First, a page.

ferent shades, as the begonia discolor, a kind of mutual exchange of colors between the two surfaces has been noticed.
The physiological phenomena just spoken of are usually confounded in books with the facts of electric medical treatment, and it seems better to distinguish the two classes. The true method consists in first explaining the phenomena displayed in the healthy organism, as the only way of understanding afterward those that are peculiar to disorders. Electric treatment forms a group of methods to be classed among the most efficacious in medicine, provided they are applied by a practitioner well trained in the theory of his art. Indeed, the most thorough physiological knowledge is essential for the physician who would make the electric current serviceable. Mere experimenting, even the most sagacious, must here be barren of good results—a fact of which it is well to remind those who impute to the method itself the failures it meets with in unskilful hands. It is true that, since the days of Galvani and Volta, physicians have used galvanism in the treatment of many diseases. Early in the century, galvanic medicine was much talked of, and supposed to be the universal panacea. Galvanic societies, journals, and treatises, undertook to spread its usefulness. The fashion lasted a certain time, and would perhaps have grown indifferent, when the discovery of induced electricity, due to Faraday, in 1832, called professional attention once more to the virtues of the electric fluid, and led to a new and interesting range of experiments. Yet it is likely that the true systems of electric medical treatment, after the extraordinary illusions of their earlier days had vanished, would at length have sunk into disuse, had they not escaped from the ruts of empiricism. With its usual boldness, it had at first gained them a high rank, which it had no power to maintain. It was experimental physiology, with its exact analysis of the mechanical effects of this fluid upon the springs of the organism, which made its application in the healing art sure, true, and solid, as it now is. In this, as in all things, blind art has been the impulse to scientific research, which in turn steadily enlightens and perfects art.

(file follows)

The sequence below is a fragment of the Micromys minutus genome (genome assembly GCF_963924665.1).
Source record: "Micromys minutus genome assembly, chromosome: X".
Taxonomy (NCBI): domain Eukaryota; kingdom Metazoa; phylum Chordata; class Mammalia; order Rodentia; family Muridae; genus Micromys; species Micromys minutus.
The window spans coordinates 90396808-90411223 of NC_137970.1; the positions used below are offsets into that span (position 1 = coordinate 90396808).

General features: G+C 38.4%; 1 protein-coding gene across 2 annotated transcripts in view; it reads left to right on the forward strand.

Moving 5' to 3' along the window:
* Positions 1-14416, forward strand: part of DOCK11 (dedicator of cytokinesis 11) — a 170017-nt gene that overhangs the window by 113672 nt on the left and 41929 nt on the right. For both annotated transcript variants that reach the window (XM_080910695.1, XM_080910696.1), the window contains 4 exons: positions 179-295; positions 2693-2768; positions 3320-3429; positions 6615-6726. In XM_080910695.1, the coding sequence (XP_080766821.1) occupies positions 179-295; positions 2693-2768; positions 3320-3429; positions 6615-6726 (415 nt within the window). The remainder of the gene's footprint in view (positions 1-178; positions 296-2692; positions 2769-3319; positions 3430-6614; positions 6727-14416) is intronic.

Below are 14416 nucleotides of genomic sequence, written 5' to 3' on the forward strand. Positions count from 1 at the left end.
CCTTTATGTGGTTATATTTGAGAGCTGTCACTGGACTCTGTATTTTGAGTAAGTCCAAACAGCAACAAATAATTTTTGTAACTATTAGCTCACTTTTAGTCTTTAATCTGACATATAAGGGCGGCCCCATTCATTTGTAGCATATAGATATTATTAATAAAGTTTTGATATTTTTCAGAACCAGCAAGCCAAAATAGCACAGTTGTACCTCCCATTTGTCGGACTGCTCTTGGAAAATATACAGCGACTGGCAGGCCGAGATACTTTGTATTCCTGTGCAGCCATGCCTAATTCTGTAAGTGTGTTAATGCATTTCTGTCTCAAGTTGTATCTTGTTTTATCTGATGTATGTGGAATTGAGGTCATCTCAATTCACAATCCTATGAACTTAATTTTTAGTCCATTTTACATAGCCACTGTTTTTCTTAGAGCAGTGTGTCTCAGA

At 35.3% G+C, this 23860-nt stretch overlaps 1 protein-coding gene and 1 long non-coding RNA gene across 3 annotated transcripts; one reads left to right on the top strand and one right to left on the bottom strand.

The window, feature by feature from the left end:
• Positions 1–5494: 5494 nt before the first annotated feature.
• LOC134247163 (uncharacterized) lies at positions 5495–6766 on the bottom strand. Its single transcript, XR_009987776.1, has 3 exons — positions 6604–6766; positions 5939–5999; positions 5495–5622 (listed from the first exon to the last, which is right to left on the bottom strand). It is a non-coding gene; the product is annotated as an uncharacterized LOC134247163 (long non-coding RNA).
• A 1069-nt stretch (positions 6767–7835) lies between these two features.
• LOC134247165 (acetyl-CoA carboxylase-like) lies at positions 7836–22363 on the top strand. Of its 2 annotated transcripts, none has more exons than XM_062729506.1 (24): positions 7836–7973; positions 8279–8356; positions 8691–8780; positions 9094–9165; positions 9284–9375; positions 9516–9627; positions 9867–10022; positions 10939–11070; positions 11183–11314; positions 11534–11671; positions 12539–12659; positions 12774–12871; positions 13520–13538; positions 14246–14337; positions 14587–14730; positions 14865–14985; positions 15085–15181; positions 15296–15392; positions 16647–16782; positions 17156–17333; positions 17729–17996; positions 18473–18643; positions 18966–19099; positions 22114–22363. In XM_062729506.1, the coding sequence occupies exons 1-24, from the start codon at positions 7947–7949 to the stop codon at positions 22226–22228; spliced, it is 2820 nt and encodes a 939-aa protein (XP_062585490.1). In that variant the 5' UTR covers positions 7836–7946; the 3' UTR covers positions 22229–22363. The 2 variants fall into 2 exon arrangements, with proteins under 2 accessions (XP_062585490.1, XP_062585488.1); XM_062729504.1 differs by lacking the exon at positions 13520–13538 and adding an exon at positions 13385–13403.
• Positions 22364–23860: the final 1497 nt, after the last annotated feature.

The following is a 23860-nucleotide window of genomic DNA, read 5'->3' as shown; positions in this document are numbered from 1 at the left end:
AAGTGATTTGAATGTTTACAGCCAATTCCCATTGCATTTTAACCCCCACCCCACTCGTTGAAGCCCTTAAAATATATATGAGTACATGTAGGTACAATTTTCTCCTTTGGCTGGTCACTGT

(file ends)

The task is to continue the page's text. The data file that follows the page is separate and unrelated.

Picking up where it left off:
It is singular that induction-currents have met with much better fortune than galvanic ones. The latter, the use of which introduced electric treatment, have gained real importance in physiology and medicine only within a few years, and after the reputation of induction-currents was well established, thanks chiefly to the efforts of Duchenne. A German physiologist and anatomist, Remak, who died six years ago, was the first to urge the singular remedial virtues of the voltaic current. Remak, after devoting twenty years to the study of the most difficult questions in embryology and histology, undertook, in 1854, the systematic examination and ascertainment of the action of continuous currents on the vital economy. He soon